SPM member Danny van Leeuwen @HealthcareHatsis an active member of PCORI’s patient engagement workgroup. A month ago he mentioned a post about PCORI on WBUR’s CommonHealth blog, Medical Research: By Law, It’s All About You. I said “You should make short blog posts about things like this!” And he did.
SPM members are welcome to write about relevant topics for our blog. Non-members, join here.
- Is there a chance that focus beam brain radiation will make a difference to quality of life for a terminal patient?
- Will the treatment prescribed cause depression?
- Will acupuncture make a difference?
- Will all this attention to one family member negatively impact the other members?
- What do I do when my doctors disagree?
- Can we afford……?
Making a decision based on evidence at the time decisions are needed is a challenge for e-Patients and e-Caregivers. Participating in PCORI (Patient-Centered Outcomes Research Institute) and SPM heightens my awareness of the importance of evidence for decision-making and the misalignment of much evidence with the decisions facing us.
The medical model of research favors a focus on body parts, diagnoses, and medical treatments. The dissemination of that research favors positive results and academic journals. No access to what didn’t work; for that, we need to rely on advocacy groups and social media for readable and understandable evidence. Recently, several of us made a proposal to the PCORI Board in Boston:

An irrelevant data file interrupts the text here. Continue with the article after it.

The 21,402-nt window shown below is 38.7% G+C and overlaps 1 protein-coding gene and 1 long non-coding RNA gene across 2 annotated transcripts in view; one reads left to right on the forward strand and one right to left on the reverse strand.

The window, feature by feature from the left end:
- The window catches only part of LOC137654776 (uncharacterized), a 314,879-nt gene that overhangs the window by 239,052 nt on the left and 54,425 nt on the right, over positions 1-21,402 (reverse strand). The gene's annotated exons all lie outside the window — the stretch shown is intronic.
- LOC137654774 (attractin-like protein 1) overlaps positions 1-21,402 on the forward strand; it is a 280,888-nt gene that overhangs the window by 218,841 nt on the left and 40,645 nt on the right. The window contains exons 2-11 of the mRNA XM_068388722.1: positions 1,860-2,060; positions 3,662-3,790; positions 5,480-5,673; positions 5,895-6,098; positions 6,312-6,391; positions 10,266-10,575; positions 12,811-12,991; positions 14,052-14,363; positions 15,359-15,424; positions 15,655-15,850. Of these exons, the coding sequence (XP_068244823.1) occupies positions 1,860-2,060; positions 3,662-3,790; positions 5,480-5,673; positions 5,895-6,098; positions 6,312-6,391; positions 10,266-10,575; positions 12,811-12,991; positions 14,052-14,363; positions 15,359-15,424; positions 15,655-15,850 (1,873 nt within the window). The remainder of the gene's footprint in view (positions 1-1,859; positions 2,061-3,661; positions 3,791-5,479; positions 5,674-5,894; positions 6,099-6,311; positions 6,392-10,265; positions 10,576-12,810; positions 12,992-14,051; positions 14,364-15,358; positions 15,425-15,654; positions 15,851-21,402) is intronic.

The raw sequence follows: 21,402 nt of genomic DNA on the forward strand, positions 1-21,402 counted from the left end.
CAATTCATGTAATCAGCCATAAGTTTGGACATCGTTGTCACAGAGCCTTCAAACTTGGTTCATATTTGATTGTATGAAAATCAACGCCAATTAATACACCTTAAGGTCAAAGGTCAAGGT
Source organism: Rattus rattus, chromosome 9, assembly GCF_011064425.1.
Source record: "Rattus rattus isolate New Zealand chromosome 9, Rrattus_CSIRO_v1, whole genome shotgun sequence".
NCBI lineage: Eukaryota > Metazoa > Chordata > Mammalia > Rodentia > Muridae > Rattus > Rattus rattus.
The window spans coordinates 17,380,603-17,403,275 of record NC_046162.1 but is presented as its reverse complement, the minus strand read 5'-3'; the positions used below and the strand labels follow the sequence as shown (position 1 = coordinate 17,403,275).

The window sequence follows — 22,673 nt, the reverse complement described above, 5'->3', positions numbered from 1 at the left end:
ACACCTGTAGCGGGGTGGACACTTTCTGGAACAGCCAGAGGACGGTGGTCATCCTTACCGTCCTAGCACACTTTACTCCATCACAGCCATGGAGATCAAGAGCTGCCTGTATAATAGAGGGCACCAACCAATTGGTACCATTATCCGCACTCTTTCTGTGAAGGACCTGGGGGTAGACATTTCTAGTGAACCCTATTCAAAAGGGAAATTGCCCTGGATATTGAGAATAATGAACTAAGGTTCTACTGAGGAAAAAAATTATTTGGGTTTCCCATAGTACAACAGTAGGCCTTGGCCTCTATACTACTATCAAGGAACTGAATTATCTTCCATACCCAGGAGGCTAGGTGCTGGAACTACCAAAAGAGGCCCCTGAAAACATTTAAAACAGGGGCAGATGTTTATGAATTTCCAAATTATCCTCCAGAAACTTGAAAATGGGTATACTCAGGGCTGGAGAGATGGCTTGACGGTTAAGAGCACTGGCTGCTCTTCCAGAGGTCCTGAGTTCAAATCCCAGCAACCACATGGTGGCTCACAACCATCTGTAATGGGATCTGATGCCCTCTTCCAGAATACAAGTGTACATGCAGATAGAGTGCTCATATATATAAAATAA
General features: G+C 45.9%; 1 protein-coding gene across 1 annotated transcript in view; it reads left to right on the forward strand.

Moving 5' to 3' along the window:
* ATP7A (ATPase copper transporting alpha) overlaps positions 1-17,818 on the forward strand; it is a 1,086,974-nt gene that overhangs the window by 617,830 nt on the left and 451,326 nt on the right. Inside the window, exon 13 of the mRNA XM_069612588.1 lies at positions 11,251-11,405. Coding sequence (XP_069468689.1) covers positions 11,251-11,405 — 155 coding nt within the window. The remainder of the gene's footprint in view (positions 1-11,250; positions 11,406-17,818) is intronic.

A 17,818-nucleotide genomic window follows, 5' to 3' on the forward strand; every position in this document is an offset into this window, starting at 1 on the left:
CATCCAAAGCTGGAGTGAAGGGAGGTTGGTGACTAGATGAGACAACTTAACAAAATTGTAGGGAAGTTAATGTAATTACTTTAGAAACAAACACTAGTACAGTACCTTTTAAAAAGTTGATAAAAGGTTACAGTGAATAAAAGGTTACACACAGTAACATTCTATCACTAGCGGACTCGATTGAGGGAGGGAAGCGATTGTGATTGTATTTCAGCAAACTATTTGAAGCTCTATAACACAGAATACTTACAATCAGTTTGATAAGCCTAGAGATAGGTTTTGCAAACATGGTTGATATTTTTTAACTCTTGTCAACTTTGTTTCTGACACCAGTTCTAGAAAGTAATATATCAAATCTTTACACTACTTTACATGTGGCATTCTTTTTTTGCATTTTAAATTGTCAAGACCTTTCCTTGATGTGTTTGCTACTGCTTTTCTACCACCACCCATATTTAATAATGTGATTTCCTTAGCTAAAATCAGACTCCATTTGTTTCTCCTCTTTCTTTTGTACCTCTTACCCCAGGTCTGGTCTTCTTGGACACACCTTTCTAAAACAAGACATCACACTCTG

Expand the scope of fundable research questions to include non-diagnosis related questions:
- Identify mechanisms and key success factors of patient-professional partnerships, patient engagement (actions individuals must take to obtain the greatest benefit from the health care services available to them), care coordination, shared decision-making
- The impact of peer-to-peer (patient-to-patient, family-to-family, caregiver-to-caregiver) relationships
- The impact of social determinants (conditions in which people are born, grow, live, work and age, including the health system) on best health
What do you think? What small interventions will make a big difference here?
Observation from Dave: I’m almost glad it took a month to get around to posting this, because now it takes on a whole different feeling in light of yesterday’s post about the new Dutch experiment with patients wanting to not just comment on outcomes discovered in research, but wanting to influence what gets researched. See the difference?